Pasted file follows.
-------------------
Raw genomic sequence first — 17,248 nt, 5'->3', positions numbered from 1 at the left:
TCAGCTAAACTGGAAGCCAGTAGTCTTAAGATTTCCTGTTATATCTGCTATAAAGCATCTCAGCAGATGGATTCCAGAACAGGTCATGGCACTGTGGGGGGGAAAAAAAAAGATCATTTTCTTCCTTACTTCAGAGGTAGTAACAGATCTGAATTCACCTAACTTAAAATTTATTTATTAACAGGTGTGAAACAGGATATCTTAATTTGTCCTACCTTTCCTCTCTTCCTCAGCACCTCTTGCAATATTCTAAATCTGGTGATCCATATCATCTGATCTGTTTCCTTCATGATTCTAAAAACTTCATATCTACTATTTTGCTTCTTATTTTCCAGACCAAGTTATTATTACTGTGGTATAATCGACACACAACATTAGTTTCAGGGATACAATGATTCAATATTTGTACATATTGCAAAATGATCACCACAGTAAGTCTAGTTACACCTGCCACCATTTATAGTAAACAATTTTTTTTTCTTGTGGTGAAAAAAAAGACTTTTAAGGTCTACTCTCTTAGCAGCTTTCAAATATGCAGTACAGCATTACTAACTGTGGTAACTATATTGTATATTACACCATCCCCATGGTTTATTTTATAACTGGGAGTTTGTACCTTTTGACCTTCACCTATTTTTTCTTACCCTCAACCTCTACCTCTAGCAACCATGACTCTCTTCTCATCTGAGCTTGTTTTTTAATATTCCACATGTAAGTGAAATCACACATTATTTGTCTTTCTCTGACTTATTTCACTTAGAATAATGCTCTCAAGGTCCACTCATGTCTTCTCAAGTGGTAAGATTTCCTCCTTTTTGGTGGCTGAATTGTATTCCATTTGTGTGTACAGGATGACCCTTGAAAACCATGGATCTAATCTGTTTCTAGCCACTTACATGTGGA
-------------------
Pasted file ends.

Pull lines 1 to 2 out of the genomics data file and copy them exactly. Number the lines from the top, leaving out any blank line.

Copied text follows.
Raw genomic sequence first — 17,248 nt, 5'->3', positions numbered from 1 at the left:
TCAGCTAAACTGGAAGCCAGTAGTCTTAAGATTTCCTGTTATATCTGCTATAAAGCATCTCAGCAGATGGATTCCAGAACAGGTCATGGCACTGTGGGGGGGAAAAAAAAAGATCATTTTCTTCCTTACTTCAGAGGTAGTAACAGATCTGAATTCACCTAACTTAAAATTTATTTATTAACAGGTGTGAAACAGGATATCTTAATTTGTCCTACCTTTCCTCTCTTCCTCAGCACCTCTTGCAATATTCTAAATCTGGTGATCCATATCATCTGATCTGTTTCCTTCATGATTCTAAAAACTTCATATCTACTATTTTGCTTCTTATTTTCCAGACCAAGTTATTATTACTGTGGTATAATCGACACACAACATTAGTTTCAGGGATACAATGATTCAATATTTGTACATATTGCAAAATGATCACCACAGTAAGTCTAGTTACACCTGCCACCATTTATAGTAAACAATTTTTTTTTCTTGTGGTGAAAAAAAAGACTTTTAAGGTCTACTCTCTTAGCAGCTTTCAAATATGCAGTACAGCATTACTAACTGTGGTAACTATATTGTATATTACACCATCCCCATGGTTTATTTTATAACTGGGAGTTTGTACCTTTTGACCTTCACCTATTTTTTCTTACCCTCAACCTCTACCTCTAGCAACCATGACTCTCTTCTCATCTGAGCTTGTTTTTTAATATTCCACATGTAAGTGAAATCACACATTATTTGTCTTTCTCTGACTTATTTCACTTAGAATAATGCTCTCAAGGTCCACTCATGTCTTCTCAAGTGGTAAGATTTCCTCCTTTTTGGTGGCTGAATTGTATTCCATTTGTGTGTACAGGATGACCCTTGAAAACCATGGATCTAATCTGTTTCTAGCCACTTACATGTGGA